Maison Frederic Magnien is a negociant in Morey-St.-Denis, in Burgundy. Frederic Magnien grew up in the wine business working beside his father, Michel, of Michel Magnien. But in 1995 Frederic started making wines under his own name with fruit purchased from nearby vineyards. His large portfolio of wines includes many Grand Crus such as Charmes-Chambertin, Chambertin Close de Beze, Mazoyeres Chambertin, Latricieres-Chambertin, Echezeaux, Bonnes Mares, Grand Echezeaux and Richebourg. Magnien also produces premier crus and white wines, including the Grand Cru Montrachet. Robert M. Parker Jr. has noted that “Frederic Magnien typifies the new style negociant ferreting out fruit from exceptional parcels…(he) insists on an active role in the vineyards and control of the harvest.” The result, Parker concludes, is that “literally dozens of outstanding red Burgundies that until a few years ago did not exist now enter the market through this address.”
Bordeaux is the world’s most famous fine-wine producing region. Even non-wine drinkers recognize the names of Bordeaux’s celebrated wines, such as Margaux and Lafite-Rothschild. Located near the Atlantic coast in southwest France, the region takes its name from the seaport city of Bordeaux, a wine trading center with an outstanding site on the Garonne River and easy access to the Atlantic. Like most French wine regions, Bordeaux’s first vineyards were planted by the Romans more than 2,000 years ago, then tended by medieval monks. Aristocrats and nobility later owned the region’s best estates and today estates are owned by everyone from non-French business conglomerates to families who have been proprietors for generations. Bordeaux has nearly 280,000 acres of vineyards, 57 appellations and 10,000 wine-producing châteaux. Bordeaux is bifurcated by the Gironde Estuary into so-called “right bank” and “left bank” appellations. Bordeaux’s red wines are blends of Cabernet Sauvignon, Merlot, Petit Verdot, Cabernet Franc and Malbec. It also makes white wines of Sémillon, Sauvignon Blanc and Muscadelle. There are several classification systems in Bordeaux. All are attempts to rank the estates based on the historic quality of the wines.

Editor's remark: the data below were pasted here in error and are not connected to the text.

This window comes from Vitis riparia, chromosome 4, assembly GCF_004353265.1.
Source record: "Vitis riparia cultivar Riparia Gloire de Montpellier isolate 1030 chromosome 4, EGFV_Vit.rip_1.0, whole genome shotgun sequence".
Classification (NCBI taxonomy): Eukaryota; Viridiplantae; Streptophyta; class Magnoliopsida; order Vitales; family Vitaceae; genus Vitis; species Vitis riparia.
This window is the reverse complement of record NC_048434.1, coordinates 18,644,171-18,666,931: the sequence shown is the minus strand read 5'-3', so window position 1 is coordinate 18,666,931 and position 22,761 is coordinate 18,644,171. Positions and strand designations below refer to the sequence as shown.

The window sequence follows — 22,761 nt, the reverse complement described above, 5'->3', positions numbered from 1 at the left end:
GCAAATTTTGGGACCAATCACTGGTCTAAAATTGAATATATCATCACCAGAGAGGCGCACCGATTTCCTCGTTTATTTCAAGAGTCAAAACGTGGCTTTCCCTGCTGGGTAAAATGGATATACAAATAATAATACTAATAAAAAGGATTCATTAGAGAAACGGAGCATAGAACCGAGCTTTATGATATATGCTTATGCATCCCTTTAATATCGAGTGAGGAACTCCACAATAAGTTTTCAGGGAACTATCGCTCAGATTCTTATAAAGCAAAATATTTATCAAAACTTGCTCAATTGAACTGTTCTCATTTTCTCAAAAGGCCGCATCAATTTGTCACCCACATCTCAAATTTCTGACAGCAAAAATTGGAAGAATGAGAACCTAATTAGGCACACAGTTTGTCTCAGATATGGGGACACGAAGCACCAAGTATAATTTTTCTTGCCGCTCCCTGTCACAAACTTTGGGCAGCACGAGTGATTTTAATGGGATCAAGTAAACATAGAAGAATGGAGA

This red wine is relatively light and can pair with a wide variety of foods. The grape prefers cooler climates and the wine is most often associated with Burgundy, Champagne and the U.S. west coast. Regional differences make it nearly as fickle as it is flexible.